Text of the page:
This was an interesting piece in the New York Times a while back on why Psychiatrists cannot  identify serial killers and mass murderers.

Why Can't Doctors Identify Killers?

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The weird thing is that for some people it looks obvious in retrospect. However - the Lone Wolf is always a nearly impossible task. When it comes to terrorists, the Lone Wolf is statistically possible to localize probabilistically as "becoming likely for an attack". With the purely mental cases it is near impossible for the sleeper to be seen.

any insights?

I did a little research recently on "freewill". (I know this is starting off poorly, give me a sec) What I found was a paper by Benjamin Libet, "Unconscious cerebral initiative and the role of conscious will in voluntary action"

In a nutshell what it says is that any "voluntary" movement or action is preceded by precedent events that occur a measurable amount of time (550 ms) before the decision or choice to make said movement is consciously made.

This paper was aimed at showing that in fact no choice is made, the "choice" is merely the result of a causal chain, some of which we are unaware of. Obviously supporting the deterministic view.

What is of interest here is that Libet also found is that not every "precedent" event resulted in "voluntary" movement. So it seems there is room there for a veto (re-introducing freewill as a choice to break that causal chain and not move or not act).

Now I think;

If our ability to abstain (by breaking the causal chain) is this basic or fundamental, then an individuals responsibility is greatly increased. Even in areas of what we call "Mental Health".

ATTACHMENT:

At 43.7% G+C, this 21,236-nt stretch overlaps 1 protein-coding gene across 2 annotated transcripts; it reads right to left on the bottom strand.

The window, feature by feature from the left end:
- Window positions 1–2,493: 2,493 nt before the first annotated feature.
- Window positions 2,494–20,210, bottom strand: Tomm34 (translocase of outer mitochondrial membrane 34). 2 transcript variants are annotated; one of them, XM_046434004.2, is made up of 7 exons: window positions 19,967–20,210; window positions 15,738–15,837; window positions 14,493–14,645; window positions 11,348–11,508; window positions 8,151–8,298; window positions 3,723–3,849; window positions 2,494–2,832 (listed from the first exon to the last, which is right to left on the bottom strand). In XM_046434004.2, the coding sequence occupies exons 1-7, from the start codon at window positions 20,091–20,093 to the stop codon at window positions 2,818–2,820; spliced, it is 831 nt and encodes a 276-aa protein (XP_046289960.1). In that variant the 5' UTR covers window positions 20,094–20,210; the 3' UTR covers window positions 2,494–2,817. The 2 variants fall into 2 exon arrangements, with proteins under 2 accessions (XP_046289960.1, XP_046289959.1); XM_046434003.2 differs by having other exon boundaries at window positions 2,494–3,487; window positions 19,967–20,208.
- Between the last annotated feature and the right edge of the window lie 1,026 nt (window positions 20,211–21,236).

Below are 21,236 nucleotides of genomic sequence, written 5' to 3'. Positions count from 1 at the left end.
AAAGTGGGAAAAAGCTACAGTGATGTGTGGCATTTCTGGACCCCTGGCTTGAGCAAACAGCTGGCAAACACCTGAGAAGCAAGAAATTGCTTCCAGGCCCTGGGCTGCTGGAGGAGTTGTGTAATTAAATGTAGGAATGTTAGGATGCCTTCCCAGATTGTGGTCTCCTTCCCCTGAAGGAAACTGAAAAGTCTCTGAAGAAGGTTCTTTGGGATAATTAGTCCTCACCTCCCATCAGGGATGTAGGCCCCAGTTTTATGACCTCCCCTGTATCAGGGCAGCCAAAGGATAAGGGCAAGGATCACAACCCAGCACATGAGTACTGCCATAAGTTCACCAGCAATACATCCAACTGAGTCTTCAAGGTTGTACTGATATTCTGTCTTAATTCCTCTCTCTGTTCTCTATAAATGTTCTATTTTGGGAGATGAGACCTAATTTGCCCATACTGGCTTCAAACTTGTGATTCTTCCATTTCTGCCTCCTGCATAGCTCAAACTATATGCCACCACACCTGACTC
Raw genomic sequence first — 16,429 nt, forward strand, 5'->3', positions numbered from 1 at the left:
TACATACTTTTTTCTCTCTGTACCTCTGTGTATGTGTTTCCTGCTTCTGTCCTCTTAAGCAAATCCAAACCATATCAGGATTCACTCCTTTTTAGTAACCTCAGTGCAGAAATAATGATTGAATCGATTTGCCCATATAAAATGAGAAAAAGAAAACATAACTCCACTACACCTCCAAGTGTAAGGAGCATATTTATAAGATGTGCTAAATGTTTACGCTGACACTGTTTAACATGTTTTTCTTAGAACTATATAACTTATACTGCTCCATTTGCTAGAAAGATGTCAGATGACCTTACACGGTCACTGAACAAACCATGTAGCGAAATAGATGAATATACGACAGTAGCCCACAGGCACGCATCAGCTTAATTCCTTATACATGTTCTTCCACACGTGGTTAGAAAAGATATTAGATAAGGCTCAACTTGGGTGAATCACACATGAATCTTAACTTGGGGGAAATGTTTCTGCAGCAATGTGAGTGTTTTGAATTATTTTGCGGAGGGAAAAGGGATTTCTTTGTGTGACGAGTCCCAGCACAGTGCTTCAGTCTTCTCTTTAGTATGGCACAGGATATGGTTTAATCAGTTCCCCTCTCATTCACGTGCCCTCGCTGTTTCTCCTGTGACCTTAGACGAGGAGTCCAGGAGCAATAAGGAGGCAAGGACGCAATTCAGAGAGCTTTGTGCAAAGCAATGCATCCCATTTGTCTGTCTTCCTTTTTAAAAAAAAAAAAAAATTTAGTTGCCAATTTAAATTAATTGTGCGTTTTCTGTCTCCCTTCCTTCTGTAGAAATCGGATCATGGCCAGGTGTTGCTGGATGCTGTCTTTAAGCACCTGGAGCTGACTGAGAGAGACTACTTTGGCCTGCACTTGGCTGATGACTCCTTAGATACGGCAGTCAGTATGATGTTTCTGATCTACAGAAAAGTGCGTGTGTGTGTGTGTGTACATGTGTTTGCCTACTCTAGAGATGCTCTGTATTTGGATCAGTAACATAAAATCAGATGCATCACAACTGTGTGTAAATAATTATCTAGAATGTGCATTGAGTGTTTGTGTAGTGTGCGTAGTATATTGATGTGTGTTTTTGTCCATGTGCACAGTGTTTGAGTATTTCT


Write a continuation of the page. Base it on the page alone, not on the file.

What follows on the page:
This would also indicate that we are wired to receive "impulses" from our external environment, and equipped to somehow process that information in time to deny the actions that are contrary to our wishes. So barring any discovery that indicates a reason for the lack or lessening of this ability (other than disuse), our "state of mind" may just be the result of how we choose to perceive those impulses. Placing the responsibility of our own mental health squarely on our own shoulders.

What this also says is that the ability to spot the sleeper would involve a similar perception before the "signs" could even be seen as signs, let alone have an understanding of them.


What this also says is that the ability to spot the sleeper would involve a similar perception before the "signs" could even be seen as signs, let alone have an understanding of them.


do you mean analyzing the sleeper or analyze the society for the stimulus charactristics? The second is being done. The first would be Science misused as invasive to everyone. We all have to be scanned? How do you find the sleeper to scan?

The external signs and stimuli seem to have been isolated out already (to some degree). (Military research hot topic)

Also - Free Will seems programmable (the subconscious hard wiring) via biofeedback etc. But some wiring is very fixed via our genes or other. We can;t change our selection of eye color any more than some behaviors (mental illness). Also not all mental states are reversible. If some get switched they get stuck.. you're hosed. It takes drugs etc. to jar them loose sometimes.

??  maybe I have missed you point?


If I was a determinist, why argue with people about free will.. are determinists trying to change others' minds which is inherently determined by the determinists own working hypothesis. That is a side note..  it has just always confused me...


"do you mean analyzing the sleeper or analyze the society for the stimulus charactristics?"